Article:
Mini Monets and Mommies: 10 Kids' Ice Art and Science Activities

Monday, July 25, 2016

10 Kids' Ice Art and Science Activities

It’s summer. It’s hot. And, there’s a major heat wave. It’s 90 + degrees outside, and the kids are (understandably) complaining, “Mommmmmmmmy, it’s hot in here!” This is where kids’ ice art and science activities come into play.

Ice art


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Yes, heading to the pool is totally ideal on one of these sweltering days. The mercury is up and cooling off in a big vat of chlorinated water with a few hundred other completely uncomfortable kids is on the agenda. Or, is it? You’d rather not spend an hour packing the pool bag, getting swim diapers on, slathering on the sunscreen, putting on new swim diapers, putting on more sunscreen and driving to the pool (only to find that the closest parking space is a good 15 minute walk – in the extreme heat – away). But, you still want to do something fun.

Okay. So, get out the ice. Actually, it’s technically not as simple as that. You’ll want to do some prep work beforehand. So, when you hear the weather person on the local news trying to freak just about everyone out about the upcoming dome of high heat that will ultimately blanket your part of the country, start making the ice!

These kids’ ice art and science activities all involve colorful and/or glittery cubes. All you need to do is drip a drop or two of food coloring into an ice cubes tray, add water and freeze. In some cases, you’ll also need to add a sprinkle of glitter or another ingredient (it’s all in the activity list). You can make the ice the night before or really anytime ahead of the activity day. As long as you have room in your freezer, you can stash the cubes for future use.

Kids' activities
 

Just in case you forget to freeze a tray of colorful water (and when would any of us ever forget anything? – said with heavy sarcasm), you can take a short cut. Toss a few regular clear ice cubes (if you didn’t make them ahead, you can buy a bag of ice at the grocery store or convenience store) in a bowl, add a few drops of food coloring and stir. Don’t use a bowl that you absolutely love. Chances are the food coloring will stain it. Make a few batches, with different colors.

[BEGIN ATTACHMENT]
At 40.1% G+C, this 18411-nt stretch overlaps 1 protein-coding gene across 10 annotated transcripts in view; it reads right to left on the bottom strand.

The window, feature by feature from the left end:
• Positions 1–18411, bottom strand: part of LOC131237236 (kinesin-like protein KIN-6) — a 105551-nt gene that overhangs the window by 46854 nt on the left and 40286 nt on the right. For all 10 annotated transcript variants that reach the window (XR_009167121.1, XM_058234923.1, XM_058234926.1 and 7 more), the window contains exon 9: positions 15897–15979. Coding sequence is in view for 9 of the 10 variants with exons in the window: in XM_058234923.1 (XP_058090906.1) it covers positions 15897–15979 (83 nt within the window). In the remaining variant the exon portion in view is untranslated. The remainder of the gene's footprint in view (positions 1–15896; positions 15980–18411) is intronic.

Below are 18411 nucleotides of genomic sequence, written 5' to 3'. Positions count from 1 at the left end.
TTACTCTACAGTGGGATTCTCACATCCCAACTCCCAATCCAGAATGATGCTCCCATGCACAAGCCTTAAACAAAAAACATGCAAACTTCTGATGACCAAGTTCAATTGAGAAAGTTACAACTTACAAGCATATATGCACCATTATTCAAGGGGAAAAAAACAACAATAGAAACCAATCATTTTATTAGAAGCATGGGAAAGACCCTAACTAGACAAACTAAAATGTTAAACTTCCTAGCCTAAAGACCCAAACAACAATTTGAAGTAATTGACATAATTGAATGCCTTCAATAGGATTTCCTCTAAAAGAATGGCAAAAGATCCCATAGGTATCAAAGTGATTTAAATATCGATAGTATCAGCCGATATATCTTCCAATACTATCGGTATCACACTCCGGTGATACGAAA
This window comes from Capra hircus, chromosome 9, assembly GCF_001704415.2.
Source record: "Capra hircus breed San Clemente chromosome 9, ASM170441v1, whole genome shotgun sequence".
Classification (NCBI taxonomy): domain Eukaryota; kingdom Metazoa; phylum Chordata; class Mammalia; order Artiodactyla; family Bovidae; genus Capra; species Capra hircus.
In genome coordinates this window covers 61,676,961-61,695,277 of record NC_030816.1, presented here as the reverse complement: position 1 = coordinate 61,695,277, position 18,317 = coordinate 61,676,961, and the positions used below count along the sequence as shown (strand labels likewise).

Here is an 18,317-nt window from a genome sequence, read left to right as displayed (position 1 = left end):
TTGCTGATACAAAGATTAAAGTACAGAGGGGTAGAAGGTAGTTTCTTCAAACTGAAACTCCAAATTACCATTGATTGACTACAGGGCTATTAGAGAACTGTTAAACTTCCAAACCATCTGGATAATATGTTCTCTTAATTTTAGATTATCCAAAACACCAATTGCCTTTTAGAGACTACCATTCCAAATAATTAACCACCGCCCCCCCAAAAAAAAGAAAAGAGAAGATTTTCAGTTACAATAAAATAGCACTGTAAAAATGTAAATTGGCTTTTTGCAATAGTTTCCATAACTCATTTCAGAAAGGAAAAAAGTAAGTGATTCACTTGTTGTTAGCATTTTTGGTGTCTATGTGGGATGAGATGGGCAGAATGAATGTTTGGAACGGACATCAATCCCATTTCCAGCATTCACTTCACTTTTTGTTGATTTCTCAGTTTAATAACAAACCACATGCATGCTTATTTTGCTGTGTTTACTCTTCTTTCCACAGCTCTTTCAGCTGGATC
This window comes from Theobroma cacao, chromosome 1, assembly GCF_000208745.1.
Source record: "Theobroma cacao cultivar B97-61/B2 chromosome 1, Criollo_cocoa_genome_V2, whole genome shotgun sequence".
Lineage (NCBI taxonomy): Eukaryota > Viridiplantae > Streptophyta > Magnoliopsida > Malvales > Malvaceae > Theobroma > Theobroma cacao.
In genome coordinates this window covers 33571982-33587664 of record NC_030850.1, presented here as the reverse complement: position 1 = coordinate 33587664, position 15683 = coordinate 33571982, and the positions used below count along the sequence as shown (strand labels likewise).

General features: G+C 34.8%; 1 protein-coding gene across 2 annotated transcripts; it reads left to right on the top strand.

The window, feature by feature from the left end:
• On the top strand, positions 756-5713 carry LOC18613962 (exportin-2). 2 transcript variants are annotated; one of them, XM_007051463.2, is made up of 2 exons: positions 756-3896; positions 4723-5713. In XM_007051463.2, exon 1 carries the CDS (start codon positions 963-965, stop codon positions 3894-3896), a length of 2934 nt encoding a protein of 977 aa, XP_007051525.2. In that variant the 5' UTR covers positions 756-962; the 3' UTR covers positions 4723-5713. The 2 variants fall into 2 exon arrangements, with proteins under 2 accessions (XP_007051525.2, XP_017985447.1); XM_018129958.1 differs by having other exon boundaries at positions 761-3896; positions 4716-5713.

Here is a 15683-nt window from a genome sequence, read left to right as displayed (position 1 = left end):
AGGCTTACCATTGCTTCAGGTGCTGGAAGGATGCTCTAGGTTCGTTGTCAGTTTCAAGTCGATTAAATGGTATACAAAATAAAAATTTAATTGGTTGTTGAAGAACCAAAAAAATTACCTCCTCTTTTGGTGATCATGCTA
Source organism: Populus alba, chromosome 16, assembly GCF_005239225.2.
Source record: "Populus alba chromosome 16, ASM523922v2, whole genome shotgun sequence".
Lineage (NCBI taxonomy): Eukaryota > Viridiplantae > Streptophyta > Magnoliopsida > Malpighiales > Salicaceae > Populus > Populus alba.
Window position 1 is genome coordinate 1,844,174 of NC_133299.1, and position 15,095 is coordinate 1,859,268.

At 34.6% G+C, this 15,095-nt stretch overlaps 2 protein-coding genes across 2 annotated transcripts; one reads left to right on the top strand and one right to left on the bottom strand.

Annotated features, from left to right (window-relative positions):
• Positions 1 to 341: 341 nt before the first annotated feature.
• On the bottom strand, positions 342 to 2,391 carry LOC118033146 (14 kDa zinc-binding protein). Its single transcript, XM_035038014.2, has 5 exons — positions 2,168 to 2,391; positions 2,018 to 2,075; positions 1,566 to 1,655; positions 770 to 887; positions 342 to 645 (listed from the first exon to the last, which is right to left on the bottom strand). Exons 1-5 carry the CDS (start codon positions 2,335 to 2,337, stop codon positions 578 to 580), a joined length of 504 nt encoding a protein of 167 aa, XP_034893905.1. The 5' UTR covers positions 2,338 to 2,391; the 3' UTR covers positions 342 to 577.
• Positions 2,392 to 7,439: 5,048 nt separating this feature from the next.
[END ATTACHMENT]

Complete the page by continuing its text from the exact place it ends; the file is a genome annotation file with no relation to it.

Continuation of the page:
But, if you did happen to pre-freeze your cubes, here are a few fun options to keep cool during a heat wave:

Water and oil ice: Explore what freezes and what doesn’t. When the kiddos are done with the science part, use these to make abstract art prints.

Science exploration
 

Abstract art: Want to do some more abstract painting? This icy experiment gives the kids just that.

Kids' crafts
 

Frozen glitter cubes: They’re cold, they’re blue and they’re filled with sparkles. Paint with them, watch them melt or add some glue to catch the glitter.

Sparkle cubes
 

Red, white and blue chalk cubes: This one goes beyond the basic food coloring and water recipe. Add some crushed chalk for a totally different experience.

Chalk paint
 

Chalk ice: Another sidewalk chalk plus water plus a freezer art and science activity.

Finger paint
 

Rainbow race: Make a rainbow of colorful cubes, and then race them on a super-hot day.



Rainbow race


Primary color mix: Take the ice outside, add some colorful water and mix the colors.

Frozen art
 

Glowing ice: Yes, really. It glows in the dark.

Glow Dark
 

Striped icy science: Create stripes and layers of colors in ice. How? Read on to find out!

Kids' art
 

Building blocks: Take these melty blocks outside to build a massive chilly tower (or whatever else your child wants).

Ice blocks
 

 



 

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